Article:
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James Arthur Reed Interview Clip


James Arthur Reed Interview Clip


James Arthur Reed talks about Gomas Auditorium, the bands that used to play there, and his first job at Albright and Wood's Drug Store.


James Arthur Reed
National African American Archives & Museum
Museum of Mobile


National African American Archives & Museum,
Museum of Mobile
Mobile Public Library, Local History & Genealogy






Oral history interview




Kern Jackson


James Arthur Reed


2151 Jewel Court
Mobile, Alabama 36617


Reed: Yeah but in the early, in the latter part of the 30’s yeah we had a recreation center up on Davis Avenue, people used to go in there and play you know, tennis, I mean basketball, table tennis, that’s where they used to have the basketball games at, and if its dancing, we used to go to a place called Gomas Auditorium up there on Davis Avenue.

Jackson: Now tell me about this Gomas Auditorium, was that, from what I could understand was that a upstairs place?

Reed: Right, upstairs on the…

Jackson: What was underneath of it?

Reed: They had a shoe store was under there, they had a bakery shop under there, Jim’s Bar-b-que, it was under there, no it wasn’t, yeah it was on the side of it, but that’s where all the bands used to come the big bands.

Jackson: Like who?

Reed: Oh, Carolina Cottonpickers, you don’t know, your dad probably remember that, the Carolina Cottonpickers. Coolie Williams, Erskine Hawkins, What's that other band that used to come through here, Clean Head Eddie Vincent.

Jackson: Clean Head Eddie Vincent?

Reed: Yeah he used to be terrible saxophone player.

Jackson: Yeah?

Reed: He lost his hair in a big fire in Mississippi. Jamos Shane, I can remember all of those, cause I used to slip in. You know I was a kid then you know, Chuck Web. Ella Fitzgerald. That’s the first time I heard her right there at the room called the Old Dunbar High School now.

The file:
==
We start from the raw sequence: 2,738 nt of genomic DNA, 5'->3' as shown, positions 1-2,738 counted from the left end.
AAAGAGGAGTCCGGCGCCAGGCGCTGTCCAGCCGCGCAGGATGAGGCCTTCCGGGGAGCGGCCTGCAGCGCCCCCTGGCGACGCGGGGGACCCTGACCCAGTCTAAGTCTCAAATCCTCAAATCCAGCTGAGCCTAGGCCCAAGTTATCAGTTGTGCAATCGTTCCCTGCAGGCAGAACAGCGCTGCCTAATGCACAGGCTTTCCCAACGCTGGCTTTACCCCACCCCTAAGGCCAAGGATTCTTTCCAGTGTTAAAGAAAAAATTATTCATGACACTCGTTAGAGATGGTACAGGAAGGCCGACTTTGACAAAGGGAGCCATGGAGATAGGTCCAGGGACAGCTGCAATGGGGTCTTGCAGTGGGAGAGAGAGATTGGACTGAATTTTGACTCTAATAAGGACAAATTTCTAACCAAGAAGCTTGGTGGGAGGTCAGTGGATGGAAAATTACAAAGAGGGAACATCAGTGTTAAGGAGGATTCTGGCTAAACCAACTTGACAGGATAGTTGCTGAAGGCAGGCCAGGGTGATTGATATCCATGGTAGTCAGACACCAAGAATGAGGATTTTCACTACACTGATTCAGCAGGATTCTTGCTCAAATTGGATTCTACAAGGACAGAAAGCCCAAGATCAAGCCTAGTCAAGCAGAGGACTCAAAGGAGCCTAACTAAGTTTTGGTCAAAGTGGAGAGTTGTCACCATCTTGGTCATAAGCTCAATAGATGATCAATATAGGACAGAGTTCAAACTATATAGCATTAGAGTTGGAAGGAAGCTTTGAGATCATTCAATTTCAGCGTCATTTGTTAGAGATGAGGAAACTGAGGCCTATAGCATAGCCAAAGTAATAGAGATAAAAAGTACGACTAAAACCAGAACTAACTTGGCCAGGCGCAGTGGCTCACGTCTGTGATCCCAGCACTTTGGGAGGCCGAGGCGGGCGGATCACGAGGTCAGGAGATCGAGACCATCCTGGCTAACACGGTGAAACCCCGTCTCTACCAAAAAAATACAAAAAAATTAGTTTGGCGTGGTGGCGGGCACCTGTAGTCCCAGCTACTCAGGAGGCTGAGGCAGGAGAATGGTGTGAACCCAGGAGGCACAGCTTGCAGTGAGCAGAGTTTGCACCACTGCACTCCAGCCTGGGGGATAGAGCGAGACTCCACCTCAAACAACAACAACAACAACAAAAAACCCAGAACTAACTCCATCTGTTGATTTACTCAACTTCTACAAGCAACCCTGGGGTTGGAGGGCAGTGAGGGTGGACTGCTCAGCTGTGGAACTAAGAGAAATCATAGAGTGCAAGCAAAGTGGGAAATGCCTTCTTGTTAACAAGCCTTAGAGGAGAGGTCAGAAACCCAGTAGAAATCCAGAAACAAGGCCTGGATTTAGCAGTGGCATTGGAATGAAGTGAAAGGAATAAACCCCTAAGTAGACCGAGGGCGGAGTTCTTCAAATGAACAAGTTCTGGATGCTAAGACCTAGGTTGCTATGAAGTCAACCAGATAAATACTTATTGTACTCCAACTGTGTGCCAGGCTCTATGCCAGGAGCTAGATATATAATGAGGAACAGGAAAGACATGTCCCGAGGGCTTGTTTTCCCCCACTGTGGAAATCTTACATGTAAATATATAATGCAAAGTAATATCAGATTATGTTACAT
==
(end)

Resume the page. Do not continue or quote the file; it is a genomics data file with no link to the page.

Jackson: Ella Fitzgerald?

Reed: Yeah, came with Chuck Web. When she wasn’t nothing but a girl. A- Tisket, A-Tasket. Boy, you sho’ carried back some memories.

Jackson: But they would have dances up in there, now what would call the dances at that time, like, how would you dress for a dance?

Reed: What they call, a Zoot Suit, then you had about 18 or 16 in the bottom, they would come up large, then they have long coats, almost down to your knees. We used to call that the Zoot Suit, that was the thing to have you know.

Jackson: So this was all before World War Two broke out.

Reed: Right after World War Two. During World War Two, was ‘40 what, ‘41? Yeah ’41, during that ’42, 43 long in there. ‘41, ‘42, ‘43, yeah, yeah.

Jackson: So now can you tell me what your first job experience, the first time you got paid a little something for doing something, I guess that would have been your momma, work for your momma sort of.

Reed: Oh I didn’t get any money for that.

Jackson: Naw.

Reed: No, my first job was actually at Albright and Wood’s Drug store on Davis Avenue and Hospital, I was a soda jerker.

Jackson: What’s a soda jerker?

Reed: Serving ice cream, mixing just drinks which wasn’t nothing but milk shakes, vanilla and strawberry milk shakes. $15 a month. $7.15 every 1st or 15th. And believe it or not I dressed out of Besteda Brothers bought a tailor made suit. I paid for my graduation suit out of Besteda was tailor made. Black and I never will forget it, Black, chalk-black suit. Paid $2.00 a month, every month every week on it ‘til I finished paying for it. During that time you can get a pair of tailor-made pants for $6.00. We had 2 owned English factory tailors, there was 2 Syrian Brothers on Dauphin between Jackson and Claiborne called English Factory Tailor, ask your daddy about it, he’ll tell you about it. And the Besteda Brothers on Davis Avenue. Well we didn’t have no money, that’s why we had deposit,, measure it up, put it on lay-away, we pay 50 cents, $1.00 a week ‘til we finished paying for it and that’s the way I paid for my graduation suit.

Jackson: What you do, so that’s the job you got immediately out of high school?

Reed: Right, soon as I came out of high school. I was working at ??? long in high school.

Jackson: Oh I see.

Reed: But when I left there I went to a place down on Dauphin and Royal called Simon Hat Shop. I was the porter down there.

Jackson: What was your duties as porter?

Reed: Just cleaning up and running errands. That had to be ’40, yeah it had to be ’41, ‘40-‘41 yeah, then the war broke out in ’41 and I had a choice, either go to the army or join the merchant marine. So I joined the merchant marines. I went to sea for 16 years.

Jackson: All over the world.

Reed: Oh just about. You name it, I've been there.

Original Format



5 min 38 sec



James Arthur Reed, National African American Archives & Museum, and Museum of Mobile, “James Arthur Reed Interview Clip,” Mobile Public Library Digital Collections, accessed June 5, 2020,

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